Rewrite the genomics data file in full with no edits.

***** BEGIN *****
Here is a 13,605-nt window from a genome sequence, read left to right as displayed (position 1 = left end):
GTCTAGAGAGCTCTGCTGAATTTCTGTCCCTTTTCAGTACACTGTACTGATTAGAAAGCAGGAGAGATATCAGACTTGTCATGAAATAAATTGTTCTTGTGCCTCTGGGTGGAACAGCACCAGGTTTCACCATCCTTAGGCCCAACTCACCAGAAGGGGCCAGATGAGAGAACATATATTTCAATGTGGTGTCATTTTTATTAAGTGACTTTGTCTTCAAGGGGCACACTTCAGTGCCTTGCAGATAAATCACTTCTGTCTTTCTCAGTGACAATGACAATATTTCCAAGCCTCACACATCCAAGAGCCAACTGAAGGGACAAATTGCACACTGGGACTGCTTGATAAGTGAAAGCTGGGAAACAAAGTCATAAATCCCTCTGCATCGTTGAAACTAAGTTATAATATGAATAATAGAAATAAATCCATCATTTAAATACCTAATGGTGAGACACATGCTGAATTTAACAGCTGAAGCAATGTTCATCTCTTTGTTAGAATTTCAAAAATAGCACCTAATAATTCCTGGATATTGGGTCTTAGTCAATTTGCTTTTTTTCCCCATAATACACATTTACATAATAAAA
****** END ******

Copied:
Here is a 13,605-nt window from a genome sequence, read left to right as displayed (position 1 = left end):
GTCTAGAGAGCTCTGCTGAATTTCTGTCCCTTTTCAGTACACTGTACTGATTAGAAAGCAGGAGAGATATCAGACTTGTCATGAAATAAATTGTTCTTGTGCCTCTGGGTGGAACAGCACCAGGTTTCACCATCCTTAGGCCCAACTCACCAGAAGGGGCCAGATGAGAGAACATATATTTCAATGTGGTGTCATTTTTATTAAGTGACTTTGTCTTCAAGGGGCACACTTCAGTGCCTTGCAGATAAATCACTTCTGTCTTTCTCAGTGACAATGACAATATTTCCAAGCCTCACACATCCAAGAGCCAACTGAAGGGACAAATTGCACACTGGGACTGCTTGATAAGTGAAAGCTGGGAAACAAAGTCATAAATCCCTCTGCATCGTTGAAACTAAGTTATAATATGAATAATAGAAATAAATCCATCATTTAAATACCTAATGGTGAGACACATGCTGAATTTAACAGCTGAAGCAATGTTCATCTCTTTGTTAGAATTTCAAAAATAGCACCTAATAATTCCTGGATATTGGGTCTTAGTCAATTTGCTTTTTTTCCCCATAATACACATTTACATAATAAAA